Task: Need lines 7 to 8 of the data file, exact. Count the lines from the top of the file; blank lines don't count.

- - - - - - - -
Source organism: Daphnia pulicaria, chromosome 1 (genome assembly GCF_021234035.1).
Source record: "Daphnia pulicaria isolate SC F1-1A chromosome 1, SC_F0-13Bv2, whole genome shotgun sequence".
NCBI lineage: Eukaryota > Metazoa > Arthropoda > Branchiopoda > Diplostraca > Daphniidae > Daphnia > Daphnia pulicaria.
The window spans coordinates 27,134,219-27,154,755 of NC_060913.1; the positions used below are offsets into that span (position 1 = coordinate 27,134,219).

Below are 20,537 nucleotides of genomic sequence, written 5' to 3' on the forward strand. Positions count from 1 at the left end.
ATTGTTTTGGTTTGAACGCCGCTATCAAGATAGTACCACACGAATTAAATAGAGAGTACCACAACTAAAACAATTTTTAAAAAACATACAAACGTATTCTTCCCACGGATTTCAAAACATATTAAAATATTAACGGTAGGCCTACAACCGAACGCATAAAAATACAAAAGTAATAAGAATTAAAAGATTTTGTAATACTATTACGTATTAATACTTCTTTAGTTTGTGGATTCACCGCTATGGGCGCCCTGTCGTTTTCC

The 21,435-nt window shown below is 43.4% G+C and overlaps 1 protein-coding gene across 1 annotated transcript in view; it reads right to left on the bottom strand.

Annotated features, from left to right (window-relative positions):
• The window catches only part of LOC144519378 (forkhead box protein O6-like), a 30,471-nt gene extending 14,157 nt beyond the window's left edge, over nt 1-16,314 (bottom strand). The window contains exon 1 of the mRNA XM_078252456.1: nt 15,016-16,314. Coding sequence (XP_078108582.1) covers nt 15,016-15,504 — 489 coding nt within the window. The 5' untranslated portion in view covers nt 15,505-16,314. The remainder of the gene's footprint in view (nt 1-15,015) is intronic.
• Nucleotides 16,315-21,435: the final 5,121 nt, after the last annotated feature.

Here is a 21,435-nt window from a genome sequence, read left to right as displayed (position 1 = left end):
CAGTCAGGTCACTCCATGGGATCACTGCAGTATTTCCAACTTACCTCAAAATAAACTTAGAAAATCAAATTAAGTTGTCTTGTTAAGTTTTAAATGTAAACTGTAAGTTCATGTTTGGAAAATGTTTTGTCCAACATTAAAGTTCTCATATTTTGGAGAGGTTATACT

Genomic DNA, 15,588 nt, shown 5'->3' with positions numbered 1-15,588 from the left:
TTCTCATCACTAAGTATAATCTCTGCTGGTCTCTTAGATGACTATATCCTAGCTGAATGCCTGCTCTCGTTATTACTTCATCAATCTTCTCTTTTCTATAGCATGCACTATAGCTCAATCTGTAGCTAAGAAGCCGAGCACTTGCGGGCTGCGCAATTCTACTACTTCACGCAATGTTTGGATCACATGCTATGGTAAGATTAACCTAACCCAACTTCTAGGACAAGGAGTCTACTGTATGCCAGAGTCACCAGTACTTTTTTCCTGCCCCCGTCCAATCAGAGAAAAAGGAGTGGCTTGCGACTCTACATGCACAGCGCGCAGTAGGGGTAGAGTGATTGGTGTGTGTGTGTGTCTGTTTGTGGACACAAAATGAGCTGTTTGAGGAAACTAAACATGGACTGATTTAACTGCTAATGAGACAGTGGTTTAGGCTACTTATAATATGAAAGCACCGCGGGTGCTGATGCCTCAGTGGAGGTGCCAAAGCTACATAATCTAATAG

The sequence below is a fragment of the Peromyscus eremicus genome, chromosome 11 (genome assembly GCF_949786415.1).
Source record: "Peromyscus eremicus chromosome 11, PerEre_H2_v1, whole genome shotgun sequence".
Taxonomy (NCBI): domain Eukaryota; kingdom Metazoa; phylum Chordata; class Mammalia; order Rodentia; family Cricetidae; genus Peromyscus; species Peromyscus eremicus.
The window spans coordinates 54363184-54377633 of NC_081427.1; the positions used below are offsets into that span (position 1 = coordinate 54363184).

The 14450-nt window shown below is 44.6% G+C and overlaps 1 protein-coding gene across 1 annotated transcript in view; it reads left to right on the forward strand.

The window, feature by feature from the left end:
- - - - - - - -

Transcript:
The 21,435-nt window shown below is 43.4% G+C and overlaps 1 protein-coding gene across 1 annotated transcript in view; it reads right to left on the bottom strand.

Annotated features, from left to right (window-relative positions):